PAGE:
Technique Lab: Expert Photography for Everyday Cooks

Chelsea Colby, MBA Class of 2015

Last weekend, I volunteered to help out at Taste Talks, a food festival in Brooklyn hosted by Northside Media that explores the food industry through panel discussions, film viewings, and themed meals. One of the panels I visited featured a talk given by Daniel Krieger (Instagram @DanielKrieger), a Brooklyn-based food photographer who has shot for Eater, the New York Times, Bon Appetit, Food + Wine, and multiple cookbooks. With the proliferation of self-taken food shots appearing on Instagram, I thought some of Krieger’s tips might appeal to all of us at Stern—some of the key takeaways follow.

Lighting

  • Good lighting is what separates the great photos from the bad
  • Natural light is the best source of light, even when it’s overcast outside. Bring your dish to the window
  • Another bonus of natural light is that it’s free—good artificial light can be very costly
  • Try to turn off any ambient or artificial light when you have access to natural light
  • If you’re in a restaurant at night, try having your dining partner use the flashlight app on their phone to light up your shot

Shooting Technique

  • The easiest way to get a good shot us to use a straight down, bird’s-eye view
  • Experiment; try different angles
  • Try shooting with your phone directly perpendicular to the table—straight angles work well
  • If you’re using your phone, don’t get too close to the food
  • Since a phone can’t capture depth of field, use negative space to compose your shot
  • Find interesting textures
  • Use the Rule of Thirds: divide an image into nine equal parts by two equally spaced horizontal lines and two equally spaced vertical lines, and place important compositional elements along the lines or their intersections.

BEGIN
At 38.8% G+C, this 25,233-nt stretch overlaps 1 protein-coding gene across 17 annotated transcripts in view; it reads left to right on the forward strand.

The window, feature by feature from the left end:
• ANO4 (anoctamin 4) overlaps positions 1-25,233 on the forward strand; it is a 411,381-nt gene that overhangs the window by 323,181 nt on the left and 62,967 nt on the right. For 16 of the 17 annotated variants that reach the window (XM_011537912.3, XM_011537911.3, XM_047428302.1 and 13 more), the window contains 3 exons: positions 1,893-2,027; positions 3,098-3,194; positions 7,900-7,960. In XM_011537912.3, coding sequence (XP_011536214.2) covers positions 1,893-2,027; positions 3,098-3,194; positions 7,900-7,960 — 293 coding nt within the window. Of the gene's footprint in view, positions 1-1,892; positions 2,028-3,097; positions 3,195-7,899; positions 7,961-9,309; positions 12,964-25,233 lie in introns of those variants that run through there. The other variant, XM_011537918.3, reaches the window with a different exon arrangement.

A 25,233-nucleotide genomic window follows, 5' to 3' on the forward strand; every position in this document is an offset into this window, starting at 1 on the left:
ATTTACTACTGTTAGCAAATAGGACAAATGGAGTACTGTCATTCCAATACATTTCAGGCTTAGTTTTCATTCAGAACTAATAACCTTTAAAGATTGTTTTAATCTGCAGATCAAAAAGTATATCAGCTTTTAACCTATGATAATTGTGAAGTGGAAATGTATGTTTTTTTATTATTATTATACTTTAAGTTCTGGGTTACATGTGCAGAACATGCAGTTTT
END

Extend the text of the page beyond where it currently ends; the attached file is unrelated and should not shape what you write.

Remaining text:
• Hold your phone with two hands when shooting
  • Pay attention to the whole frame, not just the dish (for instance, if there’s an ugly stain on the table, cover it with the plate)
  • At the end of the day, sometimes you just have to skip the photo if the circumstances aren’t right
  • Try not to take photos of people while they’re eating

Hashtagging for More Followers

  • You can grow your audience by hashtagging your photos so that when people search for that hashtag, they’ll find and follow you
  • The most popular hashtags in he food world seem to be coffee, pizza, burgers, and ramen—things lots of people relate to
  • Try to hang out with people who have more followers than you do (there are even Instagram meetups!)
  • Only post photos that you think are great
  • Don’t post 20 images from one thing, like your lunch or one restaurant
  • Space your posts out, timing-wise
  • Try to post at least once per day or two
  • Narrow down your hashtags to a few specific ones, as no one wants to see 30 in a row

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